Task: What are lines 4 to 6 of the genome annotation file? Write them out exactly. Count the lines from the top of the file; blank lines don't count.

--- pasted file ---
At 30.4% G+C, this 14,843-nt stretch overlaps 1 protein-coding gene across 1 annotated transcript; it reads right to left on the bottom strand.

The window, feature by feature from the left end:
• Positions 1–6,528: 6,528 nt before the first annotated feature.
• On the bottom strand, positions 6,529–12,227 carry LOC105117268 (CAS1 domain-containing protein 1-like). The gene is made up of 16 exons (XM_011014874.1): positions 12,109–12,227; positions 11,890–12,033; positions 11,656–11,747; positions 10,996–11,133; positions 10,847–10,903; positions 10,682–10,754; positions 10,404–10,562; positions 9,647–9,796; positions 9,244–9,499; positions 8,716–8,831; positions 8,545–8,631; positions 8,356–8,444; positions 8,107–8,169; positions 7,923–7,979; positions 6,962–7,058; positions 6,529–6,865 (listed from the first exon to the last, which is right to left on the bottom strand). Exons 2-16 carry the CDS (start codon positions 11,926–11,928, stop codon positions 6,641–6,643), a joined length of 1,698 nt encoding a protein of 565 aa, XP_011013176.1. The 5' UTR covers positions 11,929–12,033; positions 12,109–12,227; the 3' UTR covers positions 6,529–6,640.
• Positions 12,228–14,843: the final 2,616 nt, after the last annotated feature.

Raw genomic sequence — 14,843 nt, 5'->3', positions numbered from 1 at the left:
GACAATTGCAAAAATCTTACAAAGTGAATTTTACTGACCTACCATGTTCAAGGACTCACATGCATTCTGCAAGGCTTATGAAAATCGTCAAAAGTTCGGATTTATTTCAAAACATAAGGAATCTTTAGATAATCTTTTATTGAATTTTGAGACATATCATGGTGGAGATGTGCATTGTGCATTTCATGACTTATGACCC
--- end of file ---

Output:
• On the bottom strand, positions 6,529–12,227 carry LOC105117268 (CAS1 domain-containing protein 1-like). The gene is made up of 16 exons (XM_011014874.1): positions 12,109–12,227; positions 11,890–12,033; positions 11,656–11,747; positions 10,996–11,133; positions 10,847–10,903; positions 10,682–10,754; positions 10,404–10,562; positions 9,647–9,796; positions 9,244–9,499; positions 8,716–8,831; positions 8,545–8,631; positions 8,356–8,444; positions 8,107–8,169; positions 7,923–7,979; positions 6,962–7,058; positions 6,529–6,865 (listed from the first exon to the last, which is right to left on the bottom strand). Exons 2-16 carry the CDS (start codon positions 11,926–11,928, stop codon positions 6,641–6,643), a joined length of 1,698 nt encoding a protein of 565 aa, XP_011013176.1. The 5' UTR covers positions 11,929–12,033; positions 12,109–12,227; the 3' UTR covers positions 6,529–6,640.
• Positions 12,228–14,843: the final 2,616 nt, after the last annotated feature.

Raw genomic sequence — 14,843 nt, 5'->3', positions numbered from 1 at the left: